Used to treat upper respiratory tract bacterial infections, chronic bronchitis, pneumonia, sinusitis, pharyntitis and tonsillitis, skin absceses, urinary tract infections and pyelonephritis caused by E. coli, S. pyogenes, S. aureus, S. saprphyticus, S. penumoniae, H. influenzae and M. catarrhalis.
Loracarbef is considered a second generation cephalosporin antibiotic. The advantages of cephalosporin antibiotics include a broad range of activity, a safe record in children with almost no dose-related toxicity, and the lack of need to monitor levels. Adverse reactions are rare and consist primarily of hypersensitivity reactions with urticaria, nonspecific rash, and pruritus. Loracarbef can be used to treat a large number of bacterial infections caused by gram-negative and gram-positive bacteria, including upper respiratory tract bacterial infections, chronic bronchitis, pneumonia, sinusitis, pharyntitis and tonsillitis, skin absceses, urinary tract infections and pyelonephritis caused by E. coli, S. pyogenes, S. aureus, S. saprphyticus, S. penumoniae, H. influenzae and M. catarrhalis.
Mode of Action:
Loracarbef is an oral, synthetic beta-lactam antibiotic of the carbacephem class. Chemically, carbacephems differ from cephalosporin-class antibiotics in the dihydrothiazine ring where a methylene group has been substituted for a sulfur atom. Loracarbef has a spectrum of activity similar to that of the second generation cephalosporins. It is structurally identical to cefaclor except for a sulfur atom that has been replaced by a methylene group. This change gives greater chemical stability in solution and allows storage at room temperature. Loracarbef, like all b-lactams and cephalosporins, inhibits penicillin binding proteins, enzymes that create the cross-linkage of the peptidoglycan polymer. This binding leads to interference with the formation and remodeling of the cell wall structure.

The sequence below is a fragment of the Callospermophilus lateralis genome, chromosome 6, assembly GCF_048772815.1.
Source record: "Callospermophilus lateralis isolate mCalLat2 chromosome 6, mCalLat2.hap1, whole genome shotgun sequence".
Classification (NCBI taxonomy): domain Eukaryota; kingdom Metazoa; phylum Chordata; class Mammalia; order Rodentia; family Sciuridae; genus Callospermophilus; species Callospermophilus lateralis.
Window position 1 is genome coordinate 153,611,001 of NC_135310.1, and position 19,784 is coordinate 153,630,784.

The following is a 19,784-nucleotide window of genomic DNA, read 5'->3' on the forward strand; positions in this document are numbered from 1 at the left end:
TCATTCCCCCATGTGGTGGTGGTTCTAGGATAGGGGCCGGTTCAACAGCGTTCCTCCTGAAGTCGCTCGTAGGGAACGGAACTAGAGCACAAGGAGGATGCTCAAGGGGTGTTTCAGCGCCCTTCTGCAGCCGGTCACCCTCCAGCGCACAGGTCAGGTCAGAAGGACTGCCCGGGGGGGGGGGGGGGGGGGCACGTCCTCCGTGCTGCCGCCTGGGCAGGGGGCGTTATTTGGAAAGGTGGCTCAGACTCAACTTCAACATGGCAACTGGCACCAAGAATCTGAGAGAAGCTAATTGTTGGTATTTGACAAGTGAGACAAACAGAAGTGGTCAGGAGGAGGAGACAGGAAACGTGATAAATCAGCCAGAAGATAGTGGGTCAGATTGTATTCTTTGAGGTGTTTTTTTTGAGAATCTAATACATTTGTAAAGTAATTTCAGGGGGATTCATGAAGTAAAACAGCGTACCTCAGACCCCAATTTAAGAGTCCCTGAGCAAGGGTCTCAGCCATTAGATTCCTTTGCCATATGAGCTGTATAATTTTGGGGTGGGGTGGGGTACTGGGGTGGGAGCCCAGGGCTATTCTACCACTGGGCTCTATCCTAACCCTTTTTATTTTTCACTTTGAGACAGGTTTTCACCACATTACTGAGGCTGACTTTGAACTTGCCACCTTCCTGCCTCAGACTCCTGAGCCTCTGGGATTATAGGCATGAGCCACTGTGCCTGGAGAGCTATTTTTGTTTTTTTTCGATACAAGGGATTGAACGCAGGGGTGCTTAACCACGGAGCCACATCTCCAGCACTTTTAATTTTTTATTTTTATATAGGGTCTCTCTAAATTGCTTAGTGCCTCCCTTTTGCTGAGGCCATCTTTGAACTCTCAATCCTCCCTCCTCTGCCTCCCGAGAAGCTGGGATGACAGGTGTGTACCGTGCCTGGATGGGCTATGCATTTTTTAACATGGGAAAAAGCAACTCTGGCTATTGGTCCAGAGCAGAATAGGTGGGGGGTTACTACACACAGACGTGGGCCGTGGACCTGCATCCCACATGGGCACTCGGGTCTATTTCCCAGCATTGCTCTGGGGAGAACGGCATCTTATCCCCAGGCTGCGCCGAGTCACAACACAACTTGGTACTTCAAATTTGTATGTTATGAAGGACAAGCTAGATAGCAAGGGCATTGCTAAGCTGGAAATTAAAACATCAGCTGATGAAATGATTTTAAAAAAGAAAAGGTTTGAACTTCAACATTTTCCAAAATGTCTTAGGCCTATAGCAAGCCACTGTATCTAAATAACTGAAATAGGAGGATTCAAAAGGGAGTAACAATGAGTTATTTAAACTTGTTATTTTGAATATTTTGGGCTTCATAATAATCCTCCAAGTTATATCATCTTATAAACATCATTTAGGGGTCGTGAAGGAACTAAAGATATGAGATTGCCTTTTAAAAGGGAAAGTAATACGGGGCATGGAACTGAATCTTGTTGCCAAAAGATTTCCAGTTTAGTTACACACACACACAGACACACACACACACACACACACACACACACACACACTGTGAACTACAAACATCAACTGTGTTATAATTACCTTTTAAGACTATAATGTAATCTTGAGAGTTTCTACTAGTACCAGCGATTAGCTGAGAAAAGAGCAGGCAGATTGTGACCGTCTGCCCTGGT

There is no evidence of metabolism in humans.
Adverse effects include diarrhea, nausea, stomach upset, vomiting, headache, dizziness, rash, bone marrow depression.
Dantzig AH, Duckworth DC, Tabas LB: Transport mechanisms responsible for the absorption of loracarbef, cefixime, and cefuroxime axetil into human intestinal Caco-2 cells. Biochim Biophys Acta. 1994 Apr 20;1191(1):7-13. Pubmed Brogden RN, McTavish D: Loracarbef. A review of its antimicrobial activity, pharmacokinetic properties and therapeutic efficacy. Drugs. 1993 May;45(5):716-36. Pubmed Force RW, Nahata MC: Loracarbef: a new orally administered carbacephem antibiotic. Ann Pharmacother. 1993 Mar;27(3):321-9. Pubmed Copper RD: The carbacephems: a new beta-lactam antibiotic class. Am J Med. 1992 Jun 22;92(6A):2S-6S. Pubmed
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